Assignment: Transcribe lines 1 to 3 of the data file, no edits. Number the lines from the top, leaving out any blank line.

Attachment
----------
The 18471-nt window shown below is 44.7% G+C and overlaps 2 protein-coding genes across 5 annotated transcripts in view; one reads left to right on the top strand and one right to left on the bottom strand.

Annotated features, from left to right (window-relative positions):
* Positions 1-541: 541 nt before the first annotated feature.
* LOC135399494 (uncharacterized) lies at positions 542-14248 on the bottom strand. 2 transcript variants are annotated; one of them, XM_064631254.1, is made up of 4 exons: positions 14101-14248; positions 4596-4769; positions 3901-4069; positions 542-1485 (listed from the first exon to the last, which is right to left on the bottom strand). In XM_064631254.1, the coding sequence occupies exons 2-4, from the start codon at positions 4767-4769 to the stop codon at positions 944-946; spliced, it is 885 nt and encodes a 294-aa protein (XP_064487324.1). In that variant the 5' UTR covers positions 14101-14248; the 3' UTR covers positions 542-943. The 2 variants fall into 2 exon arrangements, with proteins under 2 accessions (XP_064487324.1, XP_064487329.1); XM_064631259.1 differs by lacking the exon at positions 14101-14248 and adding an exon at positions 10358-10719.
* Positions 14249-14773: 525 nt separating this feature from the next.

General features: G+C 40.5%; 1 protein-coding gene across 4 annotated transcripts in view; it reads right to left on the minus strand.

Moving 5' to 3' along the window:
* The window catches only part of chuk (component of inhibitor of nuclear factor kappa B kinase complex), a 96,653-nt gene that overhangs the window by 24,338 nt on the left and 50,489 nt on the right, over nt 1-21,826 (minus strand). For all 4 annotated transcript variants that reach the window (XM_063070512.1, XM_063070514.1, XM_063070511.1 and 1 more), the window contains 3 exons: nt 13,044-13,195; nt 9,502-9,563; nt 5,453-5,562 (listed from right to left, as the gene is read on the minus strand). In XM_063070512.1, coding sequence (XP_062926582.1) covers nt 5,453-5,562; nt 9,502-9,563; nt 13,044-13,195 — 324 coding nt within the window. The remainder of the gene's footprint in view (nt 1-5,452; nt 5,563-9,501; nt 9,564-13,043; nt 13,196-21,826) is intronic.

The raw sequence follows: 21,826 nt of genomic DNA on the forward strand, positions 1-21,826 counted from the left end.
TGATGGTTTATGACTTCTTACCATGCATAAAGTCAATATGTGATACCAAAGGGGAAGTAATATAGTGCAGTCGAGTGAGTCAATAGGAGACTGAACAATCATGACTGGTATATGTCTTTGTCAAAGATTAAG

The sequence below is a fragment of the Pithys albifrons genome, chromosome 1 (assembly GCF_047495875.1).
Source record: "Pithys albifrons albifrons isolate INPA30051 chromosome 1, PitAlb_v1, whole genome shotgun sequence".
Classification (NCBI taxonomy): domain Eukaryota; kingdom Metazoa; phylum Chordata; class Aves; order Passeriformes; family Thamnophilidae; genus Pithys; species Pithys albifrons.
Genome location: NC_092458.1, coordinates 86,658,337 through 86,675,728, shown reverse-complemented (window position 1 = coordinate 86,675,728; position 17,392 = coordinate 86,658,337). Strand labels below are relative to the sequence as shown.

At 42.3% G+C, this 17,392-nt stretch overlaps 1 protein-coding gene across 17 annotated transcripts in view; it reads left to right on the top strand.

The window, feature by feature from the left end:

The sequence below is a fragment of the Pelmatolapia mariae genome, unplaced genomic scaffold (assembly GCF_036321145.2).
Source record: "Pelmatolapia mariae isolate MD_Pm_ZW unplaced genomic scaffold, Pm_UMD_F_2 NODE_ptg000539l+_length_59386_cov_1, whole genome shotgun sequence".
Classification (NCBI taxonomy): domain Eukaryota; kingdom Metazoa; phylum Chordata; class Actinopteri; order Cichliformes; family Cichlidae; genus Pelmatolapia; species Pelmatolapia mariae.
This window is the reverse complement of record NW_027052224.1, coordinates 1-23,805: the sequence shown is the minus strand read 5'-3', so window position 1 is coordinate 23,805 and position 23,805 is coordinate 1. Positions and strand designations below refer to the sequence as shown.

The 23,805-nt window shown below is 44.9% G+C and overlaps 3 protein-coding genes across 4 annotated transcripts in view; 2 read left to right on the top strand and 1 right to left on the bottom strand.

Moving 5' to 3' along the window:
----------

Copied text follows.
The 18471-nt window shown below is 44.7% G+C and overlaps 2 protein-coding genes across 5 annotated transcripts in view; one reads left to right on the top strand and one right to left on the bottom strand.

Annotated features, from left to right (window-relative positions):
* Positions 1-541: 541 nt before the first annotated feature.